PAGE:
Are refugees a threat to Europe's values?

The debate on the attacks against women by migrants in Sweden and Germany continues. Some commentators see immigrants as a threat to Europe's values and norms. Are these fears justified?

Open/close all quotes
Planet Siol.net (SI) /

European spirit must stand firm

Europeans must not relinquish their values out of misplaced consideration for the hundreds of thousands of new arrivals, sociologist Matevž Tomšič demands on website Planet Siol.net:

“Europeans should be proud of their society's achievements and values, and they should resolutely defend their norms and principles. There must be no tolerance for disrespect of these achievements on the part of the refugees! If the moderate political forces in Europe aren't able to solve the refugee crisis, the people will withdraw their support and give it to truly xenophobic politicians who take a far less civilised approach to these problems.”

Göteborgs-Posten (SE) /

Culture, values and religion play key role

The culture and religion in the countries of origin are at the root of the migrants' attacks against women in Germany and Sweden, the liberal daily Göteborgs-Posten writes:

“In a country with very traditional ideas about the role of women there is a high degree of tolerance for harassment and molestation. … To understand the differences it is not enough to say that gender explains everything. That there is a connection between violence and gender is so obvious that it's almost trivial. But what then? How to explain the fact that the situation of women in countries like Afghanistan or Egypt is so much worse than in other countries? The economic situation, stability, education and state system explain this in part. But one cannot simply ignore factors like culture, values and the role of religion.”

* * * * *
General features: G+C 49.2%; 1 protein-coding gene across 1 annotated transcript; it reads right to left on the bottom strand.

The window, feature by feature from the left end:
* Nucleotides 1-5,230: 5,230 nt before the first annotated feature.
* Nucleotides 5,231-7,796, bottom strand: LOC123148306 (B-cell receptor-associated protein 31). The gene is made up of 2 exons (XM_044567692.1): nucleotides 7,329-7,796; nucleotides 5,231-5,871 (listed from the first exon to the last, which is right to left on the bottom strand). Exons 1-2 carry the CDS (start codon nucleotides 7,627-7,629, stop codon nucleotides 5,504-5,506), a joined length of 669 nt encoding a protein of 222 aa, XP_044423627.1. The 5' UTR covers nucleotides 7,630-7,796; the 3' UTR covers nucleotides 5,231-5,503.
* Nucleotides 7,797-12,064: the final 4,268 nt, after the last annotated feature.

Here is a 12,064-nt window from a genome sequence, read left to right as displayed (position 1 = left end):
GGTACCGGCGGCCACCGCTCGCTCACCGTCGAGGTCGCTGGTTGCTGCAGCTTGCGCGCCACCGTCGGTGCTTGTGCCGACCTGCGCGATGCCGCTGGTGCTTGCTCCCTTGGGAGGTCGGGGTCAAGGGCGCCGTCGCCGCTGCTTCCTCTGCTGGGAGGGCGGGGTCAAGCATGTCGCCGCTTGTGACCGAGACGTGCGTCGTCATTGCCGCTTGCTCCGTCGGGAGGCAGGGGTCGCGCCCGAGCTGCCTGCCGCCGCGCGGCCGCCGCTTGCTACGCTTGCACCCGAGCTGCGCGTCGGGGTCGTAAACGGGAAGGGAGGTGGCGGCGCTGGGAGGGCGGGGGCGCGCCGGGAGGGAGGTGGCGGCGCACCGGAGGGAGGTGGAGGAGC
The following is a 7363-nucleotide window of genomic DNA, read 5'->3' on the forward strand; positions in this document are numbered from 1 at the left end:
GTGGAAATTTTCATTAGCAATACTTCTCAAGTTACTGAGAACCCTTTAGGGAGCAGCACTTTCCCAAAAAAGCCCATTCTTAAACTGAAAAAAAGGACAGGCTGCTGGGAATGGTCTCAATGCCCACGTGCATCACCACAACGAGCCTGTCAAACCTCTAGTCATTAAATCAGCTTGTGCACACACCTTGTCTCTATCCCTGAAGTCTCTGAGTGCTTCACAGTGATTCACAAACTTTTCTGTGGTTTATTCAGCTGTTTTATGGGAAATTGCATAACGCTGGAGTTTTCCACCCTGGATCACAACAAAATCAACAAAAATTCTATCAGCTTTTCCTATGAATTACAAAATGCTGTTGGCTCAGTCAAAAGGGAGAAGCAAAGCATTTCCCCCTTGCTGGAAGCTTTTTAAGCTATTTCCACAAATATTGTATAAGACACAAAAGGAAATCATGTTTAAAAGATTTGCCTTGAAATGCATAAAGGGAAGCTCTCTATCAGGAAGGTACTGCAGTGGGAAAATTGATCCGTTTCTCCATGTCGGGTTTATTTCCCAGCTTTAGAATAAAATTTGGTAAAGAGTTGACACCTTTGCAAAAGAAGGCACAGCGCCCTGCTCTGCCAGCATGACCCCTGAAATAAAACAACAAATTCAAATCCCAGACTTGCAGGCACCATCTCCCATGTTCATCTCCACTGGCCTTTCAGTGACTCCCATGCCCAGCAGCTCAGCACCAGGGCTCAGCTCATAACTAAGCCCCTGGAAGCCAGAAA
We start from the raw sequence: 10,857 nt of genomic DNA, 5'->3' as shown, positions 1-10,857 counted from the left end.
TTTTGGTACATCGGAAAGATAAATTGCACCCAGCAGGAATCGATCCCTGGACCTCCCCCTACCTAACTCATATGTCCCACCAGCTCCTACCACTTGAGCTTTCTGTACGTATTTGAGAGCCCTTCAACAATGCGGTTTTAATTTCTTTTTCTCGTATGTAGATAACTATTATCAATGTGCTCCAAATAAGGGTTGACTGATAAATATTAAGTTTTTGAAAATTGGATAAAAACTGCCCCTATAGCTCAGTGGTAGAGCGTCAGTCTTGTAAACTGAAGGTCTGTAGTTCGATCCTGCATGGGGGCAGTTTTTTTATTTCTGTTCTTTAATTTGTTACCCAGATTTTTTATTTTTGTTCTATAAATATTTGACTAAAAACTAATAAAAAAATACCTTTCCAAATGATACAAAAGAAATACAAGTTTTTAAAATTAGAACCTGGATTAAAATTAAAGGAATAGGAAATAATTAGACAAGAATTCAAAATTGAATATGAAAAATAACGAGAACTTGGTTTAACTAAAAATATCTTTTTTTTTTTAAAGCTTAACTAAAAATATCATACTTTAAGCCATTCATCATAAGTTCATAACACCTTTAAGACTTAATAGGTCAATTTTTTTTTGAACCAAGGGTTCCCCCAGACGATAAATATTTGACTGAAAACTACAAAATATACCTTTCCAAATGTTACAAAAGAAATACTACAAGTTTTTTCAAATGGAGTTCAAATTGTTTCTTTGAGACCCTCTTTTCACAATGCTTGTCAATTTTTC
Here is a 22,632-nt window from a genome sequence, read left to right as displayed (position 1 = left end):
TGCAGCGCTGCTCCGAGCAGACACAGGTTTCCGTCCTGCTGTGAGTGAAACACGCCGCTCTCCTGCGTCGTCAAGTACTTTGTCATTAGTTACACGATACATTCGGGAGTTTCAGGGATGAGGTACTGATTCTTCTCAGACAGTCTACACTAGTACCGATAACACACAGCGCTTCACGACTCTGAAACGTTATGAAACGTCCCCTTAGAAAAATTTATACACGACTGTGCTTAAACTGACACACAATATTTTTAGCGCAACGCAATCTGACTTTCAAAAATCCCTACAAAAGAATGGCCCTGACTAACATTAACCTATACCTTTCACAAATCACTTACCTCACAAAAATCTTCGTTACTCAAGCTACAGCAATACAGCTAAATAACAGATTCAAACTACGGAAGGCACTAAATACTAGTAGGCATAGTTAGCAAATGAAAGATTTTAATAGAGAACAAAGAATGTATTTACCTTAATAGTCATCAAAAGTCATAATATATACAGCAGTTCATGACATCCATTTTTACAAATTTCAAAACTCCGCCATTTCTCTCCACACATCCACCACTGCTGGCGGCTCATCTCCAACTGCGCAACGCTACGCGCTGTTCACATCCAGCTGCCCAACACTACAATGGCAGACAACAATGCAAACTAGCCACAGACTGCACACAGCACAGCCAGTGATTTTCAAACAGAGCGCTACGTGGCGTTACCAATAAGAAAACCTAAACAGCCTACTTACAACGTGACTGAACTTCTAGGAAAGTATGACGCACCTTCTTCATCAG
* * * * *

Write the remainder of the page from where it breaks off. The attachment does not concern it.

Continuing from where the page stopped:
Elsevier (NL) /

Fear of foreign men grows after Cologne

The sexual attacks in Cologne have fueled irrational fears of foreigners in the Netherlands as well, the right-wing conservative Weekly newspaper Elsevier comments:

“After Cologne the fear suddenly seems to have spread like wildfire. The moral offences acted like a catalyst. Nothing fans fear more than the idea that strangers will start groping your wife or child. Above all when those strangers are foreigners. At the end of the 1950s Italian migrant workers suffered under such apprehensions, in the 1960s and 1970s it was the Moroccans and the Turks. ... Fear, distrust, and yes, also bad experiences: all that is part and parcel of migration. Forty years on, little has changed. Any politician who fails to take that into account is frivolous. But so is any politician who fails to look the facts in the eye.”